A Kraft boiler, for example, can include superheaters in a furnace that extract heat by radiation and convection from the furnace gases. Saturated steam enters the superheater section and superheated steam exits at a controlled temperature. The superheaters comprise an array of platens that are constructed of tubes for conducting and transferring heat. Superheater heat transfer surfaces are continually being fouled by ash that is being carried out of the furnace chamber. The amount of black liquor that can be burned in a Kraft boiler is often limited by the rate and extent of fouling on the surfaces of the superheater section. The fouling, including ash deposited on the superheater surfaces, reduces the heat absorbed from the liquor combustion, which can result in reduced exit steam temperatures from the superheaters.

Boiler shutdown for cleaning is sometimes required. For example, Kraft boilers are particularly prone to the problem of superheater fouling. One conventional method of removing ash deposits from the superheaters in Kraft boilers includes sootblowing. Sootblowing is a process that includes blowing deposited ashes off the superheaters (or other heat transfer surface that is fouled with ash deposits) with a blast of steam from nozzles of a sootblower. A sootblower has a lance for conducting the steam to the nozzles at a distal end of the lance. Sootblowing can be performed essentially continuously during normal boiler operation, with different sootblowers turned on at different times. Sootblowing is usually carried out using steam. The sootblowing procedure consumes a large amount of thermal energy produced by the boilers.

Conventional methods of determining the amount of deposit on superheater sections of recovery boilers are typically based on indirect measurements, such as the temperature increase of exhaust gas exiting the boiler, the temperature decrease of steam, heat transfer, enthalpy, or the pressure drop increase over the gas side (combustion section as opposed to the water/steam side) of the boiler. However, such techniques are unable to determine, or at least address, the location of the ash deposits on the heat exchangers of the recovery boilers. Accordingly, such techniques offer little guidance in providing a reliable and efficient sootblowing strategy that reduces steam consumption for energy savings or to improve heat transfer surface effectiveness.

SUMMARY

In accordance with a first aspect of the present invention, a method is provided for detecting fouling of a heat exchanger of a boiler. The method may comprise: emitting first and second sprays of pressurized fluid from first and second nozzles of a sootblower element; generating a value indicative of one or more reactive forces created by impact of one or both of the first and second pressurized fluid sprays on the heat exchanger or one or more substantial deposits on the heat exchanger and translated back to the sootblower element through one or both of the first and second sprays of the pressurized fluid; and determining when a substantial deposit is on the heat exchanger indicating fouling based on the value.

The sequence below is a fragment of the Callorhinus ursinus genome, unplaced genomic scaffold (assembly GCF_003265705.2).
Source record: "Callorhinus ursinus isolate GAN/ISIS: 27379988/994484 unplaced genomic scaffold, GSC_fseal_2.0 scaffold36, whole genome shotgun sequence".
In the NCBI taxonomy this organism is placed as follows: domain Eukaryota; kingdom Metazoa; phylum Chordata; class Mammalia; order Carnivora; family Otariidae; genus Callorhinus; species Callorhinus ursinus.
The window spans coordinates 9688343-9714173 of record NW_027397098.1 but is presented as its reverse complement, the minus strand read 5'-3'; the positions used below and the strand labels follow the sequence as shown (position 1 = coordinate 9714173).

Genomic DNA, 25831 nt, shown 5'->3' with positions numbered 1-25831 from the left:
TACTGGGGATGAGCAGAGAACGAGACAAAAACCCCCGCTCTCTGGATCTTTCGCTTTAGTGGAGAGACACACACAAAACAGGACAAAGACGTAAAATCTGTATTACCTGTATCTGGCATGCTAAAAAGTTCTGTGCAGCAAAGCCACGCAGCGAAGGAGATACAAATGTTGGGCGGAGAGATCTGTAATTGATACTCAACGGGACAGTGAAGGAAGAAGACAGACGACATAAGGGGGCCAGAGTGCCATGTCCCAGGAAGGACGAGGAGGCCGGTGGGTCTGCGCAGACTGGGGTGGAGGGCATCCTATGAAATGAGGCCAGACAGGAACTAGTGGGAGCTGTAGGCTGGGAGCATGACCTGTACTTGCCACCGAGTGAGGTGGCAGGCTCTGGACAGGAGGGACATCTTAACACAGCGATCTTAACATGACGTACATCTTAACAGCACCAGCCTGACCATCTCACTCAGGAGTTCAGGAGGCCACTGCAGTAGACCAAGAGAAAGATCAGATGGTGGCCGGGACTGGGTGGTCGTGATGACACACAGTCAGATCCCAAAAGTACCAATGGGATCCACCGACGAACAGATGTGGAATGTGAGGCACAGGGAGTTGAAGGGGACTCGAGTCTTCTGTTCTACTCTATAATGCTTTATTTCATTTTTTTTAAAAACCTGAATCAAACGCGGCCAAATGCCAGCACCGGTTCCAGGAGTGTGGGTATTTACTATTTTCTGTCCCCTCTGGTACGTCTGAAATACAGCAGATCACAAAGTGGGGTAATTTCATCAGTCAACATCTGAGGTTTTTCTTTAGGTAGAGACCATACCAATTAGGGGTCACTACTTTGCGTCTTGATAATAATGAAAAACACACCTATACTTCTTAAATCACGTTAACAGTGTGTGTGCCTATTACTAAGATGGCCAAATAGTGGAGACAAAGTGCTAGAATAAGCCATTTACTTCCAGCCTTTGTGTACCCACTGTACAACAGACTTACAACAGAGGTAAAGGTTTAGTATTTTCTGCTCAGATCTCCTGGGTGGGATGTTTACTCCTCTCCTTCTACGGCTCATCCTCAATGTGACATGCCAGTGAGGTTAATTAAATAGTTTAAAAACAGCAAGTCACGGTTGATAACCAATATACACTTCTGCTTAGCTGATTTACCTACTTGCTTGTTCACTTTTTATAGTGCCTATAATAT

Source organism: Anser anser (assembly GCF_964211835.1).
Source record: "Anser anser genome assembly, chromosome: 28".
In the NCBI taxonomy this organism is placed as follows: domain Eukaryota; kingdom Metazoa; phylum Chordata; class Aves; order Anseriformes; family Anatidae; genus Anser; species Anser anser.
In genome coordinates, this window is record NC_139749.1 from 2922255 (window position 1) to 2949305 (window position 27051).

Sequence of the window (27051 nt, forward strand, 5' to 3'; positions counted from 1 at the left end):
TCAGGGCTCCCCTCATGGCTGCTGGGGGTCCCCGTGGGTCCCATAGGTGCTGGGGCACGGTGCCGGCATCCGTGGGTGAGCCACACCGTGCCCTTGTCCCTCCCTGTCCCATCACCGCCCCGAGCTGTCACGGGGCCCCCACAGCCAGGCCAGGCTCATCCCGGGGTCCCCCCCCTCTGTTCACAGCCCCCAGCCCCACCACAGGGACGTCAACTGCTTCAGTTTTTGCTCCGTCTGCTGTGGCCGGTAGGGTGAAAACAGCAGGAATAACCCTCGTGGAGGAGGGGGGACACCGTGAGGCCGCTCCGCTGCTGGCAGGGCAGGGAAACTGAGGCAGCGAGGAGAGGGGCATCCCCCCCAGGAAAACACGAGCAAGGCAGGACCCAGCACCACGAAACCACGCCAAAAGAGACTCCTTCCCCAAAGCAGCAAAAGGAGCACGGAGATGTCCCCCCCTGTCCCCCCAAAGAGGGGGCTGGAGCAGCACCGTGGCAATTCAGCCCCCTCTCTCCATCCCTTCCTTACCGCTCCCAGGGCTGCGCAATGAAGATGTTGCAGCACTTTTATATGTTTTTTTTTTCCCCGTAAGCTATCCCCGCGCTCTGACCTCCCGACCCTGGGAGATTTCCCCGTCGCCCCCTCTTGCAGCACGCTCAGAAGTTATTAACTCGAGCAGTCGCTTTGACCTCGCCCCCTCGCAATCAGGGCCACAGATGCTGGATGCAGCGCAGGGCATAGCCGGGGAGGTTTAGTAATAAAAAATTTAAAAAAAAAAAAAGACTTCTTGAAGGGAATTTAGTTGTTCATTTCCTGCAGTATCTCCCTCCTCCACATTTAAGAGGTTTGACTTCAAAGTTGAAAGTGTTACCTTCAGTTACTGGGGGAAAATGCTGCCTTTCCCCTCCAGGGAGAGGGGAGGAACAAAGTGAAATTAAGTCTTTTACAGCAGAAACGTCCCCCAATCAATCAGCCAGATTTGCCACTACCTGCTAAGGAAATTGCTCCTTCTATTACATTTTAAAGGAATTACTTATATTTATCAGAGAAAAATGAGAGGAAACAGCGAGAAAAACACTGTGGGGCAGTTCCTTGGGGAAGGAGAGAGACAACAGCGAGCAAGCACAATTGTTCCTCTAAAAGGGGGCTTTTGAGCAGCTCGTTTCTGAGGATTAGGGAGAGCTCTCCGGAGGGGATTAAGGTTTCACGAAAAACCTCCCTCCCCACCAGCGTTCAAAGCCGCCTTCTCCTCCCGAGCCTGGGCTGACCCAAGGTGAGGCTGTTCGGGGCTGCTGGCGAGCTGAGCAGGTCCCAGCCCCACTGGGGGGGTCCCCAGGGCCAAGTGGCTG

Each of the first and second sprays of pressurized fluid may comprise a subsonic stream of steam.

The one or more reactive forces may comprise one or more twisting forces exerted on the sootblower element.

The generated value may be based on a sensed value from a strain gauge sensing element arranged on the sootblower element to detect the sensed value.

The method may comprise: determining a linear position of the nozzles relative to a reference position; determining a rotational orientation of at least one of the nozzles relative to a reference orientation; determining whether one or more substantial deposits are on the heat exchanger surface based on the value and the linear position and rotational orientation of the nozzles; and if it is determined that one or more substantial deposits are on the heat exchanger, determining a particular pair of possible locations of the one or more substantial deposits on the heat exchanger based on the linear position and the rotational orientation of the nozzles.

Determining the linear position and the rotational orientation of the nozzles may be based on a period of time that has transpired since an initial time.

The method may comprise: moving the sootblower element from a first home position to a second maximum-in position in a direction substantially perpendicular to a plurality of platens of the heat exchanger; rotating the sootblower element around its longitudinal axis; and defining a plurality of different sootblower element alignments within the boiler, each defined by a corresponding linear position between the first home and second maximum-in positions and a rotational orientation of the sootblower element.

At each of the plurality of different sootblower element alignments within the boiler during boiler operation, a respective value may be generated indicative of the one or more reactive forces translated back to the sootblower element through one or both of the first and second sprays of the pressurized fluid emitted by the sootblower element when at that particular alignment.

The method may comprise constructing, for the sootblower element, a map that indicates whether at least one substantial deposit is located at at least one heat exchanger location corresponding to each of the plurality of different sootblower element alignments.

The method may comprise at each of the plurality of different sootblower element alignments, measuring a respective baseline value, each baseline value indicative of no fouling being present at that particular alignment.

Moving the sootblower element and rotating the sootblower element while measuring the respective baseline values may occur substantially at the same rate as when generating the respective values indicative of one or more reactive forces during boiler operation.